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The Battalion

The Student News Site of Texas A&M University - College Station

The Battalion

The Student News Site of Texas A&M University - College Station

The Battalion

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Texas mandate idles Northgate nightlife

Photo by Photo by Kaylee Cogbill

Many bars remain closed due to Texas mandates during the pandemic.

As the fall migration of students to College Station begins, Aggies typically look forward to house parties and going out to Northgate, but COVID-19 changed those plans.
While nightlife has remained popular as the first waves of students make their way to the city, many students are expressing concerns about the safety of continuing these outings as the population increases every day.
Geology junior Garrett Rosner said he doesn’t think anyone should be going out to Northgate right now or for the foreseeable future, despite the tempting in-person social interactions that bars offer.
“I understand people wanting to go out after being stuck inside for the past few months, but going out right now is just going to make everything worse and I don’t think that it’s at all justified,” Rosner said. “A social outlet is good for people, but I don’t think that going out to bars is necessary.”
For political science senior Tommy Quinn, as long as establishments maintain COVID-19 guidelines, he said he has no problem visiting Northgate this fall.
“Restaurants across town have been open for weeks now and there is nothing inherently different about the ones on Northgate,” Quinn said. “I’ll follow whatever guidelines the bars and restaurants put in place. I’ll wear a mask when needed and I won’t go if I’ve got symptoms. I’ve been in town the whole summer and it seems like people are willing to follow the rules if the reward is a night on the ‘gate.”
Editor’s Note: An individual does not have to have symptoms of COVID-19 to transmit the virus. According to the CDC, all individuals, including those without symptoms or known exposure to COVID-19, should practice social distancing and personal prevention strategies.
O’Bannon’s Taphouse, one of the many establishments along University Drive, is ready for a return to normal, said owner Christopher Steele. The establishment has been closed for months following Gov. Greg Abbott’s mandate requiring the closure of businesses that generate more than 50 percent of their sales from alcohol.
“This has been so detrimental to our businesses,” Steele said. “What I fear the most is that if we are all allowed to reopen, and a COVID spike happens, Gov. Abbott will just shut us down again. It’s painfully obvious that Abbott views our industry as expendable and cares nothing for our owners, staff or their livelihood of our families.”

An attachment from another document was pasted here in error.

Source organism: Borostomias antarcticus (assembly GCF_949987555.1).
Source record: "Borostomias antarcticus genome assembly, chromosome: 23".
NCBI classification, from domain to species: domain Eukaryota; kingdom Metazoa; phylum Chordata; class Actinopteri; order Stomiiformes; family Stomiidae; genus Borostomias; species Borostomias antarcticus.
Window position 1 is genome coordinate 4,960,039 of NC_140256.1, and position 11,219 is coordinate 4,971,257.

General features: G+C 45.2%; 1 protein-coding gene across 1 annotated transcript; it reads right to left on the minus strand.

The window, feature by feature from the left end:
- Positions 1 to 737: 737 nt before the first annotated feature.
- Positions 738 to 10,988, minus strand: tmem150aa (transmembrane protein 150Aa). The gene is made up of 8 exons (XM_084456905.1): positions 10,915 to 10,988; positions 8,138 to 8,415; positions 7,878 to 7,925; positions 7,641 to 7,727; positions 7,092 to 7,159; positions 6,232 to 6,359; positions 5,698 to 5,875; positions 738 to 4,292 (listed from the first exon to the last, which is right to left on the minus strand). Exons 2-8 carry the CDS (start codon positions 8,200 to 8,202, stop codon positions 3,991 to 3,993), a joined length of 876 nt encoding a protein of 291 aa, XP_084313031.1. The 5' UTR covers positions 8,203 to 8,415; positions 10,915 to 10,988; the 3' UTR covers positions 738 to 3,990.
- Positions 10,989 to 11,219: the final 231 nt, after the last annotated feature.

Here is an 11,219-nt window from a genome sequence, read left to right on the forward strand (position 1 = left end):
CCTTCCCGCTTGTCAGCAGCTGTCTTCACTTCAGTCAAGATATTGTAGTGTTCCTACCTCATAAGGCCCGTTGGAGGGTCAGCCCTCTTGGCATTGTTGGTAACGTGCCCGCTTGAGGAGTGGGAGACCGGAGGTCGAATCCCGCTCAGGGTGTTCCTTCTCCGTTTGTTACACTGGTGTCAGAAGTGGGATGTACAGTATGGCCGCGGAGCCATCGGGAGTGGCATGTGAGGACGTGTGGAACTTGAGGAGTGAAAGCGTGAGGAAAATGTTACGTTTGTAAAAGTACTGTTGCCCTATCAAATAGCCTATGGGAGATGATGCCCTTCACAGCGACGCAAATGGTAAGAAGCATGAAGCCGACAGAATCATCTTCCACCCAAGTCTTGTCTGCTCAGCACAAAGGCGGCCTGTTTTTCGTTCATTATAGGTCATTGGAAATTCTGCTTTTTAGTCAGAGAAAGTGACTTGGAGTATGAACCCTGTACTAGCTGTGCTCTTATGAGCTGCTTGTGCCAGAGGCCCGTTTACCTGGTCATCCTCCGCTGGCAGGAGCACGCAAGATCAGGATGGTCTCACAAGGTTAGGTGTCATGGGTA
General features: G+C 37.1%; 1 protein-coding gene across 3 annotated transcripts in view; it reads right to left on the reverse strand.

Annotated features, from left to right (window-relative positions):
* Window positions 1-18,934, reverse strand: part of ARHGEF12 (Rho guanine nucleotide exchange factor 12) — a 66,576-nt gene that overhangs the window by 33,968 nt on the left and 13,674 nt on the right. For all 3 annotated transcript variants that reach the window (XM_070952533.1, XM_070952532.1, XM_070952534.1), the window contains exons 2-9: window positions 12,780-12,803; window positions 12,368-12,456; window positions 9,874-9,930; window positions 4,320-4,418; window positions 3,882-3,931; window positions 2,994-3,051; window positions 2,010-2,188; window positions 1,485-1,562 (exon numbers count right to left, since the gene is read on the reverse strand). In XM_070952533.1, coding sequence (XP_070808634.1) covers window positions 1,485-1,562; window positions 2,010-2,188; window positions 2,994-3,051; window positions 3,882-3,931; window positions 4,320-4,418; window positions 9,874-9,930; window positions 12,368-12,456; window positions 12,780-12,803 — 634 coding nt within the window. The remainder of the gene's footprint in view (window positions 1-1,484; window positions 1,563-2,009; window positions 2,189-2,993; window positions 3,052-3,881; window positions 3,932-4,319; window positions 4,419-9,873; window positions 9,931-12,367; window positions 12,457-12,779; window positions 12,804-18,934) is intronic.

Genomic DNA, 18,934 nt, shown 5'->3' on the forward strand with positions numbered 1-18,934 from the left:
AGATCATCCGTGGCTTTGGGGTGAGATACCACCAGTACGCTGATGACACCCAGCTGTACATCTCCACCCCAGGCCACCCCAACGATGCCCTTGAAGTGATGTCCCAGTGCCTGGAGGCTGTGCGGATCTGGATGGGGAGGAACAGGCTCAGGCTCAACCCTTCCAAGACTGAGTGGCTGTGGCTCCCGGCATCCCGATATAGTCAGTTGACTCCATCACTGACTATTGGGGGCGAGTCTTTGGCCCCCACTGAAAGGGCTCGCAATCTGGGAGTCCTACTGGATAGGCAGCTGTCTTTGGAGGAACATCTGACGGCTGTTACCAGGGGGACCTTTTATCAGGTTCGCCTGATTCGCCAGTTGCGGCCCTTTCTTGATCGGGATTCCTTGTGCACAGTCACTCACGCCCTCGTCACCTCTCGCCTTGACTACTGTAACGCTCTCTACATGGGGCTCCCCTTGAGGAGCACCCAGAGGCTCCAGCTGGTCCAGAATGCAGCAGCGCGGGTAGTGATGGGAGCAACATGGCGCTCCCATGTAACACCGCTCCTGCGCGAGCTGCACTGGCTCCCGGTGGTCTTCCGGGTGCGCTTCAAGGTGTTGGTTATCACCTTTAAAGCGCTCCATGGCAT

Steele said his business will be open when he is allowed to do so without losing his license — a time that many bar owners across Texas fear may not come until there is a vaccine.
“People have not stopped drinking,” Steele said. “They have just moved places they do it at. For some reason, the governor’s strikeforce believes that appetizer of mozzarella sticks stops COVID-19 in its tracks. There is no difference in sitting in my pub and having a beer at a table versus sitting at any restaurant and having a beer. ”
With many bars struggling with the shutdown, Quinn said he thinks it would be great if students continue to go out within reason.
“You also have to remember that if we are irresponsible with the situation that we have and businesses have to close again, we could end up hurting them and our ability to go out in the long run,” Quinn said. “Maybe staying at home every once in a while with less than ten of your best friends and a pack of Naturdays isn’t the worst idea.”
However, Rosner said the situation may not be ideal for local businesses on Northgate, but the health and safety of the community is more important.
“That’s no excuse for them to open back up knowing full well that if they do the spreading rates will go back up,” Rosner said. “But, I’m not really sure what the solution is for them. There’s really no way for them to generate any income without opening back up, but I don’t think that should happen until the spreading rates greatly decrease.”
If students want the bars reopened, Steele suggests they write to Gov. Abbott, the Texas Alcoholic Beverage Commission and their local state representatives.
“At this point our businesses have been closed for four months in 2020,” Steele said. “The last month without any direction whatsoever from Abbott or his ‘strikeforce.’ We need voices of support to get us reopened. And once we can reopen, we need everyone to help us get on our feet again. This has been very painful.”

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